BENT is a movie that will genuinely change your outlook on life. It features an extraordinary cast, including Clive Owen, Mick Jagger and Sir Ian McKellen and now 25 years after its initial screening, Riverside Studios are celebrating the impact of this exceptional, seminal piece of work.
Arriving at the venue, I was unsure what to expect – as a theatre reviewer, this was my first time going to a screening! I was greeted by the home team and given a tour of the studios, which gave me a real appreciation for the reputation of the location and the number of universally beloved shows filmed there – Strictly and Jools Holland’s Hootenanny anyone?
The screening itself took place in an on-site cinema. BENT begins in decadent Weimar Germany, in the heart of its Queer party scene. Max, played by Owen, is caught out by the sudden prevalence of the Gestapo, and finds himself and his lovers persecuted for their sexuality. Max is taken to the concentration camp in Dachau, where he is subjected to forced labour and psychological torture. He hides his sexuality, wearing the yellow star assigned to Jewish inmates as opposed to the pink triangle given to Queer prisoners. He forms a bond with a fellow prisoner, played by Lothaire Bluteau, and the film explores their relationship within the context of wrongful, abusive, and genocidal incarceration. It is heart-wrenching and masterfully executed. The visceral depictions of Holocaust violence and tender depictions of same-sex romance were ground-breaking at its release and remain captivating to today’s audiences.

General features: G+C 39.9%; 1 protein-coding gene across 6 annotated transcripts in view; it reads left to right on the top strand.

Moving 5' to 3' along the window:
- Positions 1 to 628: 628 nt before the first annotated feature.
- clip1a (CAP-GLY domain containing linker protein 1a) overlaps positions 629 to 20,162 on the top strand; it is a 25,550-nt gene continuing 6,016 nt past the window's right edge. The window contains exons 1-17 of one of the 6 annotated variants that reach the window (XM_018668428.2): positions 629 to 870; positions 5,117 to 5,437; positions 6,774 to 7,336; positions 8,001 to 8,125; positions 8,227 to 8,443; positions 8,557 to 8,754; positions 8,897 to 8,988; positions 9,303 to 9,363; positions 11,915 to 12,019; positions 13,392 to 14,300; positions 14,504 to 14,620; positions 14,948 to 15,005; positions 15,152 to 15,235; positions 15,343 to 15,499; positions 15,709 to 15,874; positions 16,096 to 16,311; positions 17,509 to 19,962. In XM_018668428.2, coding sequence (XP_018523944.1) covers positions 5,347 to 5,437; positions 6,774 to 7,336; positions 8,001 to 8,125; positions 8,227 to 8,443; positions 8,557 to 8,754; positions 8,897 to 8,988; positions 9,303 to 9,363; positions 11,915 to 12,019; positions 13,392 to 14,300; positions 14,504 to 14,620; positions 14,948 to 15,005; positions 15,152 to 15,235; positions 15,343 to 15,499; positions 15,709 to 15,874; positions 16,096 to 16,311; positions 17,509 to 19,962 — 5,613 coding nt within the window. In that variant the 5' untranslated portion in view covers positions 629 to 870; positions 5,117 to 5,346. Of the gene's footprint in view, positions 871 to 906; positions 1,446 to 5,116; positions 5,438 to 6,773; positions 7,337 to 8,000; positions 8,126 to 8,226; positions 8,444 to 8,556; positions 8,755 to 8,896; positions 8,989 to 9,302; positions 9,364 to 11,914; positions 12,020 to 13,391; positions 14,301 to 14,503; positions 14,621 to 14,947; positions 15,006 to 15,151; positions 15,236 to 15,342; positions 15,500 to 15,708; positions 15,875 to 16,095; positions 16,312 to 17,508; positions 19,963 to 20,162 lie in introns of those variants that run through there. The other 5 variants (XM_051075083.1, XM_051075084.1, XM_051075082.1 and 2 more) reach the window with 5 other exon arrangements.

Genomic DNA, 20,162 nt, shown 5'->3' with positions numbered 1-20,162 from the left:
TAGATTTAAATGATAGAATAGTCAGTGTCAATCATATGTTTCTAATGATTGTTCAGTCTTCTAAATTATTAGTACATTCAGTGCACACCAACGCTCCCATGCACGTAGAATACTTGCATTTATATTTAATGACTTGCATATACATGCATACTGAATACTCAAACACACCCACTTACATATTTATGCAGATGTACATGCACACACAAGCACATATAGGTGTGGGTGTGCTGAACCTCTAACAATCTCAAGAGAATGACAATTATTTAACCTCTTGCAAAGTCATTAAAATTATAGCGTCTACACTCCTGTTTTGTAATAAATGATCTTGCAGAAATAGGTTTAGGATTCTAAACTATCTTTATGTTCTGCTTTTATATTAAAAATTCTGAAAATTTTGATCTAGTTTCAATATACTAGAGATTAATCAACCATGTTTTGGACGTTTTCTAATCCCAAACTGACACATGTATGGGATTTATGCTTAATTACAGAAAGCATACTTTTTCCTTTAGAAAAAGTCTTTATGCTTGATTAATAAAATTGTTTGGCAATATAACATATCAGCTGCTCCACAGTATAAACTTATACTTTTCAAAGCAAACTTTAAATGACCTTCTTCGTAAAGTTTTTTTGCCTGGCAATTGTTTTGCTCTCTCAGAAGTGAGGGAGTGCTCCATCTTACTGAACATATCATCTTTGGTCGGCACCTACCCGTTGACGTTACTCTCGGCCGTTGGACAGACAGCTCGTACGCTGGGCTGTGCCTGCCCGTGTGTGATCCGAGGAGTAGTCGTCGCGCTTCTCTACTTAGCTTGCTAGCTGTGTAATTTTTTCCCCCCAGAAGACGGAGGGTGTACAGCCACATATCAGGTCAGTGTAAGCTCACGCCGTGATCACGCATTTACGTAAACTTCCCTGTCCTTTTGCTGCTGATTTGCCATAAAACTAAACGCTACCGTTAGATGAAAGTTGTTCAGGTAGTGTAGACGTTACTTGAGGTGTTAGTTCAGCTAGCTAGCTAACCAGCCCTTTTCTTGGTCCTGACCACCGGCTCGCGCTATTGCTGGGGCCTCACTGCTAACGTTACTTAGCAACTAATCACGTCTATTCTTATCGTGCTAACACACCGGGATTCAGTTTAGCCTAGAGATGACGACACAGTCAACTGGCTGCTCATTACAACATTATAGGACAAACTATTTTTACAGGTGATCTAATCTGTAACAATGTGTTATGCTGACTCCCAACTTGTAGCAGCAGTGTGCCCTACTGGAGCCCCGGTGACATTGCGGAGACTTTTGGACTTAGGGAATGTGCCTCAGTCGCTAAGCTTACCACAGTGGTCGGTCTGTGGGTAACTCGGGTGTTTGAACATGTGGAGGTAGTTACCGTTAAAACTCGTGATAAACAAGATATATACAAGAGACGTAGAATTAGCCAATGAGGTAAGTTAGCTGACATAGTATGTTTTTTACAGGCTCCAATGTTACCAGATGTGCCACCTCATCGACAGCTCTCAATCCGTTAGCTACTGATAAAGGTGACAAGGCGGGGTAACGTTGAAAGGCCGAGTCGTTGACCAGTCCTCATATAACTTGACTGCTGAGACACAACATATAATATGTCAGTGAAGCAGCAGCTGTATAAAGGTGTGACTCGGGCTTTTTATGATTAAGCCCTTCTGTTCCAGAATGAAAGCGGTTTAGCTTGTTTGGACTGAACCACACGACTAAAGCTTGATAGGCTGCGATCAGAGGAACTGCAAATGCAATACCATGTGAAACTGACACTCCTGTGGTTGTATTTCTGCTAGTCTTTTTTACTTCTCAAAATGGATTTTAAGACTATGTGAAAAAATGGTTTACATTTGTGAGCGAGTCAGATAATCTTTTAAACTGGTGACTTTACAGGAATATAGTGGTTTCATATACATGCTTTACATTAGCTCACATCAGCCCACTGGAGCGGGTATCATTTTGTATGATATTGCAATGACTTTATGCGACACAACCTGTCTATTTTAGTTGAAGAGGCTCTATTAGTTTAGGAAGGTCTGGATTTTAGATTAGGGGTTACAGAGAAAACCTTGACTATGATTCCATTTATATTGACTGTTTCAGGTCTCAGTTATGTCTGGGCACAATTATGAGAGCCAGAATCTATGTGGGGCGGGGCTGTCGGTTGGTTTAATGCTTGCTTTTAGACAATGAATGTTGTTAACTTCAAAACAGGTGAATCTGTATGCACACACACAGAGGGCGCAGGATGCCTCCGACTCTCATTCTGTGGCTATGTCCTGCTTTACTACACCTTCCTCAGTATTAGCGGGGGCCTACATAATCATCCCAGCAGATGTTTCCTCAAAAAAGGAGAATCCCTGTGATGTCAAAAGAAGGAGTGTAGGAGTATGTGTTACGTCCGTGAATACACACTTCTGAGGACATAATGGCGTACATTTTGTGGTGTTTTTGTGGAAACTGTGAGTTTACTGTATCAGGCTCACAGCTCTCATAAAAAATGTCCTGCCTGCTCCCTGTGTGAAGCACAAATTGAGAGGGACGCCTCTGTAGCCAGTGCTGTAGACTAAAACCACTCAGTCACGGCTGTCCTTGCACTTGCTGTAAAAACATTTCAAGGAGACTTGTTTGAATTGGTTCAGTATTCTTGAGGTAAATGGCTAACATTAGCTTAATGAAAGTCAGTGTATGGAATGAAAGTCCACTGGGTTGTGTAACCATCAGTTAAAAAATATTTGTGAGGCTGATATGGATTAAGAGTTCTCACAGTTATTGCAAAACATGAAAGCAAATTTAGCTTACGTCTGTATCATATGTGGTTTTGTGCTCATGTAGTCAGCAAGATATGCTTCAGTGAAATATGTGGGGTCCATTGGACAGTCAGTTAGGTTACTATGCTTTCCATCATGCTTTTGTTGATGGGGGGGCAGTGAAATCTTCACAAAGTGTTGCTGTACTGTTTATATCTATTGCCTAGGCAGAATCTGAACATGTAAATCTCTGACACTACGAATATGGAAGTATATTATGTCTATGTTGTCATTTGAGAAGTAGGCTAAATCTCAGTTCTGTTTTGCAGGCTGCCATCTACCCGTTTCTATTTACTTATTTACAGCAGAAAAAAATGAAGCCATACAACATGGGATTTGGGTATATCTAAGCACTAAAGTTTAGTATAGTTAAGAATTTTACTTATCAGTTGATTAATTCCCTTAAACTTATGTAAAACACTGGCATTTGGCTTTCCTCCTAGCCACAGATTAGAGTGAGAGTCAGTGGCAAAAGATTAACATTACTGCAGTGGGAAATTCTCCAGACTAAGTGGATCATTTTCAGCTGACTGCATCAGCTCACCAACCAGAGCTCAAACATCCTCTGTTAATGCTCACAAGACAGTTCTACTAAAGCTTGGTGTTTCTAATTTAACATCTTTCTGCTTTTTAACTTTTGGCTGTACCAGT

The Q&A which followed the screening was highly enlightening; I learnt that BENT was initially written as a play in the 1970s, which sheds an entirely new light on the historical context in which it was developed. This was also a time of fear and repression for LGBT+ people, and therefore makes elements such as Max’s refusal to wear the pink triangle much more poignant. Writer Martin Sherman spoke of his experiences in London theatres and the well-deserved popularity of the production: it has subsequently been performed in tens of countries and even adapted into a ballet!
Sean Mathias has directed BENT both on stage and on screen, and talked through the adaptation of the play into film. Sherman was highly complimentary about his work, capturing the absurdity and Beckettian nature of the original script. It was interesting to hear about this transformation having only seen the story in its film version, and I left keen to see a contemporary adaptation of the stage show.
The audience were given the opportunity to ask a handful of questions, but the Q&A segment appeared to overrun, which was a shame. It would have been great to hear the directors engage more with queries, having given such moving descriptions of the film and play’s development.
BENT was a truly extraordinary work for its time, and tackles the best and worst of humanity to a devastating end. It is wonderful to see it brought back into the spotlight 25 years on, finding new audiences such as my own generation to hear its truths. This is a story that will stay with me for a long time to come.
Written by: Martin Sherman
Directed by: Sean Mathias
This screening was a one-off event. Check Riverside Studios website here for any future screenings.